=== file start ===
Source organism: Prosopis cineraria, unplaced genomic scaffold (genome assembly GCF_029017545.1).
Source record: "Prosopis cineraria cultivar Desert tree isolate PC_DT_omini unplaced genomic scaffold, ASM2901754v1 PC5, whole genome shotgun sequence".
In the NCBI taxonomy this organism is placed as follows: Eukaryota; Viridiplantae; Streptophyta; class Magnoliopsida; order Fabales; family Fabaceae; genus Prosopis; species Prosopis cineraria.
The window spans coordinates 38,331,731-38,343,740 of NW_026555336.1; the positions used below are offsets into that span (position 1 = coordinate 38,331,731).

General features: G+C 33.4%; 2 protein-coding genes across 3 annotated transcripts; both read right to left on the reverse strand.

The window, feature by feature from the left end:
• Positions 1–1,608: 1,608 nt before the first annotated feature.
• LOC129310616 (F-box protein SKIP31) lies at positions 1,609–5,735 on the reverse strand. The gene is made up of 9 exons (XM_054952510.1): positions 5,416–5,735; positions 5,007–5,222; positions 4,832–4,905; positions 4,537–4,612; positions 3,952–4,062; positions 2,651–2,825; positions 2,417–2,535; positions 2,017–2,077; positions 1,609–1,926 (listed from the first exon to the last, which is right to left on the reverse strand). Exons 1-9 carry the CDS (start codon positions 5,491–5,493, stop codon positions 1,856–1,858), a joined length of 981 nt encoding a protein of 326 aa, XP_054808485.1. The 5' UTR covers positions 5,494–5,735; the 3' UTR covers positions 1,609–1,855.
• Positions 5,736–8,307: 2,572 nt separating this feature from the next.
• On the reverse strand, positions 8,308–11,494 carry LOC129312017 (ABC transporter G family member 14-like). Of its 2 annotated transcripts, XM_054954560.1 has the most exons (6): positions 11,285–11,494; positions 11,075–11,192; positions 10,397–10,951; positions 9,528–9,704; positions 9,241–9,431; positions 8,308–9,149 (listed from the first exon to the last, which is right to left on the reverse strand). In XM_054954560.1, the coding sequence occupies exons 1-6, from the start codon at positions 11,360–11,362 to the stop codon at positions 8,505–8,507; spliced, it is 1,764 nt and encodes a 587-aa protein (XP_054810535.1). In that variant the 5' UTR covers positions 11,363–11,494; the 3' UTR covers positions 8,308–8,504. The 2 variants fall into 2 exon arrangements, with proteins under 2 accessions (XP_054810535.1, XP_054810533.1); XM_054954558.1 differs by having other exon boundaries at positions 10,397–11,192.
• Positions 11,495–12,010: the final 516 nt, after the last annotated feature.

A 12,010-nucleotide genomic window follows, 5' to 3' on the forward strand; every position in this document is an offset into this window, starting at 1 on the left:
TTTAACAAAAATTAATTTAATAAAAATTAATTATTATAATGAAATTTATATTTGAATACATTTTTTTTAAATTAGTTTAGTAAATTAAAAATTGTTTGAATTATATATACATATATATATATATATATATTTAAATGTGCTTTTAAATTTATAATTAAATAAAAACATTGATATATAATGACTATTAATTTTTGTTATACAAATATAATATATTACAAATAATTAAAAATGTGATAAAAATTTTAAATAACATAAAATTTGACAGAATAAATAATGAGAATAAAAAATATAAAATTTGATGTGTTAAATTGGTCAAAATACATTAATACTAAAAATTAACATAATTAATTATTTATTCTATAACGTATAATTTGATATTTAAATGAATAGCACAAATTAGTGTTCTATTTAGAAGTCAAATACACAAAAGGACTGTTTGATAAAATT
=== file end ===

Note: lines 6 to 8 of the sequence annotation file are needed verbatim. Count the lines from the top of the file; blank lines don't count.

The window, feature by feature from the left end:
• Positions 1–1,608: 1,608 nt before the first annotated feature.
• LOC129310616 (F-box protein SKIP31) lies at positions 1,609–5,735 on the reverse strand. The gene is made up of 9 exons (XM_054952510.1): positions 5,416–5,735; positions 5,007–5,222; positions 4,832–4,905; positions 4,537–4,612; positions 3,952–4,062; positions 2,651–2,825; positions 2,417–2,535; positions 2,017–2,077; positions 1,609–1,926 (listed from the first exon to the last, which is right to left on the reverse strand). Exons 1-9 carry the CDS (start codon positions 5,491–5,493, stop codon positions 1,856–1,858), a joined length of 981 nt encoding a protein of 326 aa, XP_054808485.1. The 5' UTR covers positions 5,494–5,735; the 3' UTR covers positions 1,609–1,855.